And all of this, of course, came after the massive Cambridge Analytica breach in which more than tens of millions of user accounts were compromised, and after Facebook was allegedly used by foreign actors to influence the outcome of the 2016 President election.
Throughout the year, many have called for Zuckerberg’s absolute power to be reduced, and some have called for him to step away from Facebook entirely. Many speculate that Zuckerberg’s near-absolute power at Facebook is the primary reason for the seemingly perpetual cycle of bad news at the social media giant. It seems especially to be the cause of the departures of the company’s executive-level talent.
“I think it’s basically an autonomy issue,” Michael Burke told Tech in DC. Burke is a social media expert and Brand Manager at SelfMade, which helps people grow their businesses and build a brand through Instagram. “I think Mike [Krieger] and Kevin [Systrom] have seen their autonomy decrease… both from a leadership perspective and also from a product perspective.”
Despite the way Zuckerberg has been criticized for maintaining absolute power at Facebook, Burke says the high-profile resignations signify, if anything, Zuck gaining even more power and influence.
“Zuckerberg wants to pull back and have more control over how everything balances between Facebook and Instagram,” Burke says. “Facebook is bleeding from a monthly user perspective. The demographic has gotten much older, and the younger generations are moving to Instagram, and Facebook is feeding that.”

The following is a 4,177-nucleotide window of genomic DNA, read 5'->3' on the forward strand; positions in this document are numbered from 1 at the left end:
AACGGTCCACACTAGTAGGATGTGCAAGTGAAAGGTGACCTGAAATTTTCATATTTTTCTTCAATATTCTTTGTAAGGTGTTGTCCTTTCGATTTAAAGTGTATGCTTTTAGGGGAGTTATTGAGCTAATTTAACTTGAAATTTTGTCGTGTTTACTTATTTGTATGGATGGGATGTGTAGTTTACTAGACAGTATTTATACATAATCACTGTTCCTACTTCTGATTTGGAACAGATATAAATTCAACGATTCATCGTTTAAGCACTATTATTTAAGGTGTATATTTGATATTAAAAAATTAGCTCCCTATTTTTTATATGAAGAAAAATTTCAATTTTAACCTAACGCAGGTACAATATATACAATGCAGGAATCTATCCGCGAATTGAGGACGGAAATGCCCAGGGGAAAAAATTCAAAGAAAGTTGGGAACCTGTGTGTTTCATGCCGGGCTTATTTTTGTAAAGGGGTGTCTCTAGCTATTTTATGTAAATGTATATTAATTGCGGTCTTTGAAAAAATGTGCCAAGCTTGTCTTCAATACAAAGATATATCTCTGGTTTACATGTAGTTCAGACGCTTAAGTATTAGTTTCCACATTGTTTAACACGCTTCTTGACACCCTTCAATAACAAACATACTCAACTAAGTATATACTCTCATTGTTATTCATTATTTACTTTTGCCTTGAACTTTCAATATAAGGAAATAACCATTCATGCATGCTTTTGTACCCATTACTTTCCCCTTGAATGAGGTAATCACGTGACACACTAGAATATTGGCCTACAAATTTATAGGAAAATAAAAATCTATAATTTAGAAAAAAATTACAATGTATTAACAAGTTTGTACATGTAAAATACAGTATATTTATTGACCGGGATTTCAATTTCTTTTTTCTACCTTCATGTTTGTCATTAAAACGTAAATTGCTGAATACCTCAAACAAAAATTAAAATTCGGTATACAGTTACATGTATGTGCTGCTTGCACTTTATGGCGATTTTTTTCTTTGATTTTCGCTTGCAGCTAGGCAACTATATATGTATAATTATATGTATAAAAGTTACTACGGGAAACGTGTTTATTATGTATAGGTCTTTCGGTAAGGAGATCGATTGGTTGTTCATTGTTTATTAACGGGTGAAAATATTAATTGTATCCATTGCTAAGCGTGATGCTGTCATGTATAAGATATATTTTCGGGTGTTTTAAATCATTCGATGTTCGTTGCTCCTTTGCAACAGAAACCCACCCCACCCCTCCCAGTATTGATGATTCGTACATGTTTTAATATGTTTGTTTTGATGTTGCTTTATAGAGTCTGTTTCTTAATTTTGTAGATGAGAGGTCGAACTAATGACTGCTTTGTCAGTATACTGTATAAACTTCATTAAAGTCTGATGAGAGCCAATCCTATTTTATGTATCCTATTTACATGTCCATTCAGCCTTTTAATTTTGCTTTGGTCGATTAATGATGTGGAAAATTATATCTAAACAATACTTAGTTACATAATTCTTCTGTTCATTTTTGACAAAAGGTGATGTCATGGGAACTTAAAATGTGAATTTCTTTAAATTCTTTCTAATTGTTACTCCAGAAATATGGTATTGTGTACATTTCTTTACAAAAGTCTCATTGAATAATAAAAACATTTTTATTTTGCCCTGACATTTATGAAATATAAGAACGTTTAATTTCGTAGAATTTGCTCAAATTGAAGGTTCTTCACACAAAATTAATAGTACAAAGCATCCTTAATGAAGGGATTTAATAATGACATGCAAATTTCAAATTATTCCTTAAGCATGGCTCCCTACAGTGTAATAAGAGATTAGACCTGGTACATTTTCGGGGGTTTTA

Since September 2017, Instagram’s user base grew by more than 200 million through the end of July. Much of the growth is coming from younger demographics, which Instagram’s founders wanted to capitalize on. From a product standpoint, Burke cited Systrom and Krieger’s desire to create a more share-friendly environment on Instagram — and a lack of authority to do so — as among the frustrations that led to their exit.
“I think Mike and Kevin wanted to create something that would allow users to share natively within the platform. And that would significantly increase engagement and user growth. Ultimately, I think they wanted to create their own platform where people could share their views and opinions. I don’t think Zuckerberg was too keen on that.”
What Zuckerberg is keen on, Burke says, is pushing Instagram into the direction of being more of a commercial platform and a retail marketplace. The format lends itself well to visual advertisements, especially from those in the aesthetic-heavy food, fashion, and fitness industries. This bodes well for company’s like SelfMade, which has helped many small businesses turn Instagram into what Burke described as “a revenue-generation machine.”
“If there’s a shift [on Instagram] to be more focused on businesses, then that definitely benefits us, since we deal mostly with businesses,” Burke said.
It seems inevitable then, that Instagram’s potency as a tool for businesses will continue to expand. Whether that will lead to improved or unchanged user engagement, or whether this will eventually lead to Instagram dealing with the same sluggish growth that Facebook is experiencing remains to be seem.